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1. Near Banbridge Town,
In the County Down
One morning last July,
Down a bóithrín green
Came a sweet colleen,
And she smiled as she passed me by.
She looked so neat
From her two bare feet
To the sheen of her nut-brown hair,
Such a coaxing elf,
Sure, I shook myself
To make sure I was standing there.

From Bantry Bay
Up to Derry Quay,
And from Galway to Dublin Town,
No maid I’ve seen
Like the brown colleen
That I met in the County Down.

2. As she onward sped,
Sure I turned my head
And I gazed with a feeling rare.
And I says, says I,
To a passer-by:
„Who’s the maid with the nut-brown hair?“
He smiled at me
And he says, says he,
„That’s the gem of old Ireland’s crown.
Sweet Rosey McCann
From the banks of the Bann,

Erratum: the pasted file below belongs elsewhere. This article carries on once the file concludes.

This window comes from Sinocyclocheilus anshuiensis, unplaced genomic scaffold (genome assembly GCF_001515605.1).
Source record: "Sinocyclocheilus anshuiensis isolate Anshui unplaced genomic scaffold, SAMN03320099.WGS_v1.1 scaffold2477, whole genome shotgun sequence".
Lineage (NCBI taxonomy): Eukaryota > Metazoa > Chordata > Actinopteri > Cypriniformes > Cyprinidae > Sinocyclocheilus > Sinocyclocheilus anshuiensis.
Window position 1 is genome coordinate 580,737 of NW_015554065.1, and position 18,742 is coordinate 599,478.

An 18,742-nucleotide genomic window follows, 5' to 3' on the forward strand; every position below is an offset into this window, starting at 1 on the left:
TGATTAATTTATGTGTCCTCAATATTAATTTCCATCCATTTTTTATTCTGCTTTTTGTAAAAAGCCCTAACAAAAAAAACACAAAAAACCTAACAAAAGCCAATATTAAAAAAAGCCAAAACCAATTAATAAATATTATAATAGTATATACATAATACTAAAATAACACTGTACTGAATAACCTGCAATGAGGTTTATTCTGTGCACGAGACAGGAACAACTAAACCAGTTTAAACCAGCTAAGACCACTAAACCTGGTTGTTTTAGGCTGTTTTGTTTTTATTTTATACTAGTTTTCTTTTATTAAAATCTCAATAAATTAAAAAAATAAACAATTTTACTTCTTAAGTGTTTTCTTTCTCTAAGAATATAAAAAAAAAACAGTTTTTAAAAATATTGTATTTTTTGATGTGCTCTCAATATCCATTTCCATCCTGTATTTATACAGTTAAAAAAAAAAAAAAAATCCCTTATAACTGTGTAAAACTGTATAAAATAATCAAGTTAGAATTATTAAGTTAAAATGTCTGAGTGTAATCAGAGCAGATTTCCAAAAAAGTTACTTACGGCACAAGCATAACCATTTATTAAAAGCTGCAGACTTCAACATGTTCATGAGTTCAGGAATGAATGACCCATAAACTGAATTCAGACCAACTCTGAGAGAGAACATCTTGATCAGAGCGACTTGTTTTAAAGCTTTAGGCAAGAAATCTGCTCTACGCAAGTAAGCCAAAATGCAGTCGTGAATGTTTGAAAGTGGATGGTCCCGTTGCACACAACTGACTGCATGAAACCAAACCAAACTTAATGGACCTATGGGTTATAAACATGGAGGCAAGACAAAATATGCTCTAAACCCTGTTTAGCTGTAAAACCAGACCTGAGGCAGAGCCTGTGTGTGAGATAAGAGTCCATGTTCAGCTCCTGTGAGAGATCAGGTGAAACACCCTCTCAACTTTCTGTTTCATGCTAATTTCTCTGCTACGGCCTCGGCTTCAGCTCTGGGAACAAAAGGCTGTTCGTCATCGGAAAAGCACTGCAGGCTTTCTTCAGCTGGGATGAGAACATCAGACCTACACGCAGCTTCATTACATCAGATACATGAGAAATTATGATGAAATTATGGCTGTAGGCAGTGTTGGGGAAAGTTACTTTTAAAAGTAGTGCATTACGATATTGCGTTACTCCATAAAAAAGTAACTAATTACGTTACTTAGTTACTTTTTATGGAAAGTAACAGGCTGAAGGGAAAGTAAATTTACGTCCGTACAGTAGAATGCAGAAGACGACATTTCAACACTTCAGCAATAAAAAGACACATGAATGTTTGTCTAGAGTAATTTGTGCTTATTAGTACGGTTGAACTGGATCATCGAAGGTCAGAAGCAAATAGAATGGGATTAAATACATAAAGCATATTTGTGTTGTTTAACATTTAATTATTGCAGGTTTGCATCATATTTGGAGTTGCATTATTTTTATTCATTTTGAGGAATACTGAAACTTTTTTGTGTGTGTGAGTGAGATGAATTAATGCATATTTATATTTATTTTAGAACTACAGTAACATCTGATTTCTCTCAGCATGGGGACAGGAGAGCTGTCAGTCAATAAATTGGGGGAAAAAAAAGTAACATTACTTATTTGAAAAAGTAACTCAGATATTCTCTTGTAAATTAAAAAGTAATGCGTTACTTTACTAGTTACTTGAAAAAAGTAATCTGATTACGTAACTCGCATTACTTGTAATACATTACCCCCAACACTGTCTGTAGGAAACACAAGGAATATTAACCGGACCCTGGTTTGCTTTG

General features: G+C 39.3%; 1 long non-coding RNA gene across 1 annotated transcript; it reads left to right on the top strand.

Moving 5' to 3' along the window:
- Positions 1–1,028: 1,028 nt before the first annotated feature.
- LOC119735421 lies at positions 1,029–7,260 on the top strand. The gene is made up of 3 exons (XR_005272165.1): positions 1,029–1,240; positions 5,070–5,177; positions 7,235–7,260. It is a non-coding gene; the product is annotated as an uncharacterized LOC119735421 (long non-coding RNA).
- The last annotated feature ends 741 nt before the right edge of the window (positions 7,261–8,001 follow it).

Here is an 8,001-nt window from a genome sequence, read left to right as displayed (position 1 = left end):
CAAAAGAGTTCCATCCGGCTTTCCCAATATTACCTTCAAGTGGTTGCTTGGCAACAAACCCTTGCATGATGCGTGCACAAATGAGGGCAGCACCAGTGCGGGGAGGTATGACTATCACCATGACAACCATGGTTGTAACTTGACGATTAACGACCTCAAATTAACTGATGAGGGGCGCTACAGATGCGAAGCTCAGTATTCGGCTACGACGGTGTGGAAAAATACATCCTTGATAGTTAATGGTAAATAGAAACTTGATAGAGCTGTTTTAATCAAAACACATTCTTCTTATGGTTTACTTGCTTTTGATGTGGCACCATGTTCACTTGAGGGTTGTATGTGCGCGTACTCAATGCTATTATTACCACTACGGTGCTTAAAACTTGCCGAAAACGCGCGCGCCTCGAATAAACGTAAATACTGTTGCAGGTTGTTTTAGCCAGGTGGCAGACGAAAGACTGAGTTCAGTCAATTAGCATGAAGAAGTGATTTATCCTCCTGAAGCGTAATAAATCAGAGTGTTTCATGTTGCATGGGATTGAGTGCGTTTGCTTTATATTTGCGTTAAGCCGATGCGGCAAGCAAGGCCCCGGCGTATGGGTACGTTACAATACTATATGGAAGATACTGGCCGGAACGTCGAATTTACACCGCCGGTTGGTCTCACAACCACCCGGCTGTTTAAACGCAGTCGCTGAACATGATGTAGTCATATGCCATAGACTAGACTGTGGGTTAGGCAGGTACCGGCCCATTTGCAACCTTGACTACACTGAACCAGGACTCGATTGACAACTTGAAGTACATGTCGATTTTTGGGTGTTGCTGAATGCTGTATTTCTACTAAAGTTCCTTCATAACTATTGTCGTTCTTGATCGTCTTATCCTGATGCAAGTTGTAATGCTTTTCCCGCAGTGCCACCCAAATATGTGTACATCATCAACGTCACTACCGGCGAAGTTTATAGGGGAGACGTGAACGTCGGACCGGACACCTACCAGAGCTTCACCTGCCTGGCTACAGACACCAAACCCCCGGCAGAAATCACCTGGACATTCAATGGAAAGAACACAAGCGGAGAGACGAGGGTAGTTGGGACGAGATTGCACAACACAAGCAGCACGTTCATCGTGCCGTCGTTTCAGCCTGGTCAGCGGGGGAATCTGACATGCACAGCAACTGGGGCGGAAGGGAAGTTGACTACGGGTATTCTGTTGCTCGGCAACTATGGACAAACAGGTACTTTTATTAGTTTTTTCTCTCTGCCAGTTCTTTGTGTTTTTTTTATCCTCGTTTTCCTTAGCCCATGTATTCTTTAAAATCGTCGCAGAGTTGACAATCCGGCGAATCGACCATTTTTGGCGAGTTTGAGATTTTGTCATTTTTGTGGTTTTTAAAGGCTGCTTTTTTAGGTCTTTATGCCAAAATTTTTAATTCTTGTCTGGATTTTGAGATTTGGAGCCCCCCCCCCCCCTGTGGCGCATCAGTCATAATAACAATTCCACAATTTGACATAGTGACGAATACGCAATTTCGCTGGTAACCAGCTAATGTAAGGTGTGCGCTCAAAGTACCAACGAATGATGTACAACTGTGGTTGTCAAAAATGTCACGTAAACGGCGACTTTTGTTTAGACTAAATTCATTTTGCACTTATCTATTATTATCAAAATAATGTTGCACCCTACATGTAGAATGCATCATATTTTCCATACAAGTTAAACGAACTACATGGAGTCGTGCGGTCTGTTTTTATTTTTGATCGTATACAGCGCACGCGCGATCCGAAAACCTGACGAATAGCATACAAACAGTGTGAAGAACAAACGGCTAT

She’s the Star of the County Down“.

3. She’d a soft brown eye
And a look so sly,
And a smile like the rose in June,
And you hung on each note
From her lily-white throat,
As she lilted an Irish tune.
At the pattern dance
You were held in a trance,
As she tripped through a reel or a jig;
And when her eyes she’d roll,
She’d coax, on my soul,
A spud from a hungry pig.

4. I’ve traveled a bit,
But I never was hit
Since my roving career began;
But fair and square
I surrendered there
To the charms of young Rose McCann.
I’d a heart to let
And no tenant yet
Though I’d searched countryside and town;
But in she went,
And I asked no rent
From the Star of the county Down.

5. At the harvest fair
She’ll be surely there
So I’ll dress in my Sunday clothes.
With my shoes shone bright
And my hat cocked right
For a smile from my nut-brown Rose.
No horse I’ll yoke,
No pipe I’ll smoke
Though my plough with the rust turn brown,
Till a smiling bride
By my own fire side
Sits the Star of the County Down.